econintersect.com
       
  

FREE NEWSLETTER: Econintersect sends a nightly newsletter highlighting news events of the day, and providing a summary of new articles posted on the website. Econintersect will not sell or pass your email address to others per our privacy policy. You can cancel this subscription at any time by selecting the unsubscribing link in the footer of each email.



posted on 16 September 2016

Unprecedented Global Bond Bubble Threatens Holders Of Cash

from Money Metals Exchange

-- this post authored by Stefan Gleason

As big as previous real estate and stock market bubbles have been, the current global bubble in government debt dwarfs them all. Not only is it far bigger in size and scope (some $60 trillion in sovereign bonds now trade globally); it is also unprecedented in character.

The world has rarely seen a bond bull market that is not only 36 years old, but also shows few signs of ending. And never before in recorded history have interest rates gotten so low across the board.

How much lower can interest rates go? Conventional wisdom once held that rates could only get as low as 0%. WRONG! In the current crazed central banking climate, yields on cash can move below zero, and they could stay there for longer than anyone can possibly imagine.

Negative rates - where lenders pay interest to borrowers - are a strange-but-true phenomenon in Japan and throughout much of Europe. They aren't confined just to overnight rates set directly by central banks. They have spread across the yield curve to afflict the long-term bond market as well.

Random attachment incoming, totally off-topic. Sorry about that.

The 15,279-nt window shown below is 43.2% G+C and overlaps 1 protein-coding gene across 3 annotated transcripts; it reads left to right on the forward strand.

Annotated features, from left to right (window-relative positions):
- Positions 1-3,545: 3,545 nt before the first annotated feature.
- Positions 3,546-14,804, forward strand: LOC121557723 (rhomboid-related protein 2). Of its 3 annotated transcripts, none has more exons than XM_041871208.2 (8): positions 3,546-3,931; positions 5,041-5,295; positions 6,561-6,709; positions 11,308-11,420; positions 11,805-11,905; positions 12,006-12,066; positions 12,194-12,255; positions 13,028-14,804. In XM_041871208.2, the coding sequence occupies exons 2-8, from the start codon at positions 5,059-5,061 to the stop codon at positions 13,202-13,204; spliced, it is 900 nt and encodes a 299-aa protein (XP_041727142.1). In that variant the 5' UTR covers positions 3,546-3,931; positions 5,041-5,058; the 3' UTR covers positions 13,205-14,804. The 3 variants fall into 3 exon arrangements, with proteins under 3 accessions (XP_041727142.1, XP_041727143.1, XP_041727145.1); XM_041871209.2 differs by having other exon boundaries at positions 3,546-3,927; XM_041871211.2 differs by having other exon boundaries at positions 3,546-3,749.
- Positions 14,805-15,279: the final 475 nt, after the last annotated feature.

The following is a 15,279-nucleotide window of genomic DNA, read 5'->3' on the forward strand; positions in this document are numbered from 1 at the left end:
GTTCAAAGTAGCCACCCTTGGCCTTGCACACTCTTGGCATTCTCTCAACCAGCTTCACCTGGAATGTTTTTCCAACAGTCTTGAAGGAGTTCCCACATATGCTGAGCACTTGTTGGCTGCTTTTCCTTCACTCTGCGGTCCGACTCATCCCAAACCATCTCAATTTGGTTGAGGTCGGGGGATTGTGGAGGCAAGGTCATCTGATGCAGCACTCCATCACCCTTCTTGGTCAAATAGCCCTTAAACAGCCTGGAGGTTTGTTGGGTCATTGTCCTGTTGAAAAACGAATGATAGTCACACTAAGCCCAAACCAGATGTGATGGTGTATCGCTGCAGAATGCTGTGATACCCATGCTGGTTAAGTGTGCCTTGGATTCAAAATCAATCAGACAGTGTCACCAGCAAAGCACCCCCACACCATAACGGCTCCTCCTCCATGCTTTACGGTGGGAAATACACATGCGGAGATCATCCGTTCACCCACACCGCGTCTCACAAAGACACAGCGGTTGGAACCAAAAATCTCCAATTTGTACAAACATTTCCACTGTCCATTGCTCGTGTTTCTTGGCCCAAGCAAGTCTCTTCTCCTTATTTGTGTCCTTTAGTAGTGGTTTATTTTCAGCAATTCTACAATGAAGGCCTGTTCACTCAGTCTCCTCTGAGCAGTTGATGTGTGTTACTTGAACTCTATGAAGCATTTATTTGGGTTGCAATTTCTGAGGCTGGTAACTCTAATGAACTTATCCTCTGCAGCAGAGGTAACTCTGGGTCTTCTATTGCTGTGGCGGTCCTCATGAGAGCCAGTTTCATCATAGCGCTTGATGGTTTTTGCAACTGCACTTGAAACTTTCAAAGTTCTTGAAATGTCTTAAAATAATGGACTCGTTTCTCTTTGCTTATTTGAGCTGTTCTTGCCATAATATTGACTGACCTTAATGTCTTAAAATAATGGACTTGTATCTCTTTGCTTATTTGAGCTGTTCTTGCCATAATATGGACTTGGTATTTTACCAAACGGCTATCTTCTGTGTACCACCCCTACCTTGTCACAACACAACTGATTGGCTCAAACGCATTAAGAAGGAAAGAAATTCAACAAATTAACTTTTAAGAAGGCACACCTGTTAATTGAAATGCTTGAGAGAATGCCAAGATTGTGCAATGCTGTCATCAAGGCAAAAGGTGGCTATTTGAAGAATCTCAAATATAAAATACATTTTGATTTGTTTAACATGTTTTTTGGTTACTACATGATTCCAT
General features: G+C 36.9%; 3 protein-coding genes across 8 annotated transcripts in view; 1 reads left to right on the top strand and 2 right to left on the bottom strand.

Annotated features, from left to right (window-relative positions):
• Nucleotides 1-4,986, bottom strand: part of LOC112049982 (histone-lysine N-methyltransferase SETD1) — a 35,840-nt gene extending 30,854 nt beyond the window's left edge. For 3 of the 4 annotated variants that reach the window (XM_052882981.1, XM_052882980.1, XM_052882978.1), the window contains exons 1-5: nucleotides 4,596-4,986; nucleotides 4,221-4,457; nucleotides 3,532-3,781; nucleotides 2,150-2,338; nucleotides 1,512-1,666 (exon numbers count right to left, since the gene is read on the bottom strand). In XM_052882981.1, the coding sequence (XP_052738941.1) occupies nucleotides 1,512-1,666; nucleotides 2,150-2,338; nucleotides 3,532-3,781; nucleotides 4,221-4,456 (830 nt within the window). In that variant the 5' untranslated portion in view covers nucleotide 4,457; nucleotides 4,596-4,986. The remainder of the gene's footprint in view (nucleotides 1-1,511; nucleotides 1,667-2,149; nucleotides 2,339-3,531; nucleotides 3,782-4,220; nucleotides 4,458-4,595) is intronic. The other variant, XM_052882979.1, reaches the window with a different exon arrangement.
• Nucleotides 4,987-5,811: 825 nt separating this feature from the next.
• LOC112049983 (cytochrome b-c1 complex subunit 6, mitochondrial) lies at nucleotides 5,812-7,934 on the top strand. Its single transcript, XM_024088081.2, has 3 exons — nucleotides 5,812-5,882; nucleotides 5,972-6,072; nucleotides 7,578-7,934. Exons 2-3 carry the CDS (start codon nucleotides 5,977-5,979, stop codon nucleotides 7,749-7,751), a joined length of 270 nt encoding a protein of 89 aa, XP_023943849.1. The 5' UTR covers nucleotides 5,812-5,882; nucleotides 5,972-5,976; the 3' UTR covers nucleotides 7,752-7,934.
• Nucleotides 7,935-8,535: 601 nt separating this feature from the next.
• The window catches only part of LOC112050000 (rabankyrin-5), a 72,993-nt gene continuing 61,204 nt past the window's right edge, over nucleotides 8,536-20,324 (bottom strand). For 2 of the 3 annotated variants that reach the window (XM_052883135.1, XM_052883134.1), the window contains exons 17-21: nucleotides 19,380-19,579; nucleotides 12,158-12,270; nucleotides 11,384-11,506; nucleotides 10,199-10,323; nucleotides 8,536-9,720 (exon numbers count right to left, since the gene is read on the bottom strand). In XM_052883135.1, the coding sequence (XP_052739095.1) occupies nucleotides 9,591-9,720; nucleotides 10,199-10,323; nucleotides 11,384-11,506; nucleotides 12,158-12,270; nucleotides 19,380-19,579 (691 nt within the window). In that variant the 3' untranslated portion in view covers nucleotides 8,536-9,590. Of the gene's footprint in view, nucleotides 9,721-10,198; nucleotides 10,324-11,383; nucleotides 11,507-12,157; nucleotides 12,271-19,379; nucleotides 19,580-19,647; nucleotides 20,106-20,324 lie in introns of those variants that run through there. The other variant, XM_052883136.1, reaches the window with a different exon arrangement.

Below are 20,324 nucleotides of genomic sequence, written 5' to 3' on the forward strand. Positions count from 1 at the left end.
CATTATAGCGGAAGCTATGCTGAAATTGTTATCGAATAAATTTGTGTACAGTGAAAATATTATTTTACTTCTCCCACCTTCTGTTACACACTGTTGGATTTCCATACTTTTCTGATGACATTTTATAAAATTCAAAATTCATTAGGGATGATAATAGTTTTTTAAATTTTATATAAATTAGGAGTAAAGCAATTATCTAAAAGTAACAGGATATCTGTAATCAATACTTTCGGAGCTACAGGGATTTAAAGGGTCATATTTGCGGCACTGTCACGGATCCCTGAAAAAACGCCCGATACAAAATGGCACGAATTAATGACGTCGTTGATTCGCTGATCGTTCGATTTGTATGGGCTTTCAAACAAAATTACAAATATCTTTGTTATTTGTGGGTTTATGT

The Fed Is Speaking Warmly about Imposing Negative Rates in America

The U.S. Federal Reserve is now contemplating a negative interest rate policy even as it jawbones about raising rates. At its August Jackson Hole gathering, Fed officials listened to economist Marvin Goodfriend make the case for negative rates (and another draconian measure, as I'll explain in a moment).

War on Cash

"It is only a matter of time before another cyclical downturn calls for aggressive negative nominal interest rate policy," he said. The U.S. economy is overdue for a recession, and when the one hits, Goodfriend suggests the Federal funds rate will be dropped to as low as -2%.